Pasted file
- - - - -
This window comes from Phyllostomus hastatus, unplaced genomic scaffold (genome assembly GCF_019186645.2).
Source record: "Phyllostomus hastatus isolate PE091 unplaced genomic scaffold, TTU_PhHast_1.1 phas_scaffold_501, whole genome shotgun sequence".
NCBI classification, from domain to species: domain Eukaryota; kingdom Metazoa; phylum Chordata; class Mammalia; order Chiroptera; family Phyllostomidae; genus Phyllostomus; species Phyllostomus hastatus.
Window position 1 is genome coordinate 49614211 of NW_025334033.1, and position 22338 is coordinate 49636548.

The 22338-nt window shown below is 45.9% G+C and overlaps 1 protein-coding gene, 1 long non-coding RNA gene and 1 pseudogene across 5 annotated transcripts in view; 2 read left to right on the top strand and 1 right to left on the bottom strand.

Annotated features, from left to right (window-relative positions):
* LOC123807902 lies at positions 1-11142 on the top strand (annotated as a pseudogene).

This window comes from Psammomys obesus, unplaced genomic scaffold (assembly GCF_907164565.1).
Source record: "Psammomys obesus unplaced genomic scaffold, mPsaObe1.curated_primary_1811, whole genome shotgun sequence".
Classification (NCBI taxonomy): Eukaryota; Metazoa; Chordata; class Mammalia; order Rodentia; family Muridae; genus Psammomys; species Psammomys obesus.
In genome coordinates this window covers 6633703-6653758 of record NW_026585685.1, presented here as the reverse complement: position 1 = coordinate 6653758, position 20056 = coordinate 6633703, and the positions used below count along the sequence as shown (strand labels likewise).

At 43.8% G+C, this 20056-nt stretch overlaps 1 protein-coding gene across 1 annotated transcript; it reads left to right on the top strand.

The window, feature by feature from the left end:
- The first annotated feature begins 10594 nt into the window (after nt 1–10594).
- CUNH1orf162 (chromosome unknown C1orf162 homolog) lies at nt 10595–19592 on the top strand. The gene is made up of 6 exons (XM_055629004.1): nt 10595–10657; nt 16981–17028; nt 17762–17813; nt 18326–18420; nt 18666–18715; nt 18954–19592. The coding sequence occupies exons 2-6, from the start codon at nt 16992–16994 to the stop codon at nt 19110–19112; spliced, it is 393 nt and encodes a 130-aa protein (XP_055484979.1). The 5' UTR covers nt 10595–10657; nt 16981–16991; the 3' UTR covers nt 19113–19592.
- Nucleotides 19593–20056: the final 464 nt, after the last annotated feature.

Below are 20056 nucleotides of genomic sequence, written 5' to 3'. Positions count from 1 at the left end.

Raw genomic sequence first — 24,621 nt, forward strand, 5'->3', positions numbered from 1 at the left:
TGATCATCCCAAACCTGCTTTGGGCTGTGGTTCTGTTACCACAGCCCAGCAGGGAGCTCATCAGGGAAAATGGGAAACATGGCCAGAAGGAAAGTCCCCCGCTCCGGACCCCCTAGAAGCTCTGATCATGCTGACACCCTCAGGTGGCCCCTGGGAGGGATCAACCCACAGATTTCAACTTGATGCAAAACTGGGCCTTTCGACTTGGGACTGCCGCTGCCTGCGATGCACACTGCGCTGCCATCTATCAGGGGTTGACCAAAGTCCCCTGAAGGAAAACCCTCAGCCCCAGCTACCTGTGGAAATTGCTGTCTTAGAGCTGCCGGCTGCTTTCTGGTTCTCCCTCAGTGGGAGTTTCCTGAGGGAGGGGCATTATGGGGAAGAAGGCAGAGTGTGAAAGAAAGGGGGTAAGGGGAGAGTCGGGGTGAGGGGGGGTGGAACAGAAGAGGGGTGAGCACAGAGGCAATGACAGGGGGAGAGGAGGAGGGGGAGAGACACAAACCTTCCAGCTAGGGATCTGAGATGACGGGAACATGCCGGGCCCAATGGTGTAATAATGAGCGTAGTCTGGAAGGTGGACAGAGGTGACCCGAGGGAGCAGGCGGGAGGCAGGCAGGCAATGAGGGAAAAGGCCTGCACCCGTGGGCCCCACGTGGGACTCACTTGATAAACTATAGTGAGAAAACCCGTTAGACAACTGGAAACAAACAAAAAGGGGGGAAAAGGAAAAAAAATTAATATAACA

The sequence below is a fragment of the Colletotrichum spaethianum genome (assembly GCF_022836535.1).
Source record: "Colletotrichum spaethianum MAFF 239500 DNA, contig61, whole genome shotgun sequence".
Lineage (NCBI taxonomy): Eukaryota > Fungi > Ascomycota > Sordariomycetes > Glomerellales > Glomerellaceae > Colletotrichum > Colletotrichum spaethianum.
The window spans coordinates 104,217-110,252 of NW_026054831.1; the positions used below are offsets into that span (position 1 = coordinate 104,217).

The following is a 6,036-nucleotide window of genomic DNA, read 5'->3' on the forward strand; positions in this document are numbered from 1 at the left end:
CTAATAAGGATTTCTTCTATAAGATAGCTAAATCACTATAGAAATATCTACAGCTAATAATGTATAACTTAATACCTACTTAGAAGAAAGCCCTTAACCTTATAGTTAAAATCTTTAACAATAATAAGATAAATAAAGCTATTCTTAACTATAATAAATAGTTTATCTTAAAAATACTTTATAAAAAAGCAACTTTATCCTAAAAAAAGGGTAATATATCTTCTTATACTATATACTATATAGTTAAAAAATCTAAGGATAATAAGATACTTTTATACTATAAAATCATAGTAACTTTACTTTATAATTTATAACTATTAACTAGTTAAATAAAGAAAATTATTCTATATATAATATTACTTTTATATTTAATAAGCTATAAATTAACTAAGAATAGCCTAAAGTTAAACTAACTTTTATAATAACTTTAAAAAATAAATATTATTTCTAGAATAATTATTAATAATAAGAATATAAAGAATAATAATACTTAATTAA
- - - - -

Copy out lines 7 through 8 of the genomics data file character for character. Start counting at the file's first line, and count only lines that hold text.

* LOC123807902 lies at positions 1-11142 on the top strand (annotated as a pseudogene).

This window comes from Psammomys obesus, unplaced genomic scaffold (assembly GCF_907164565.1).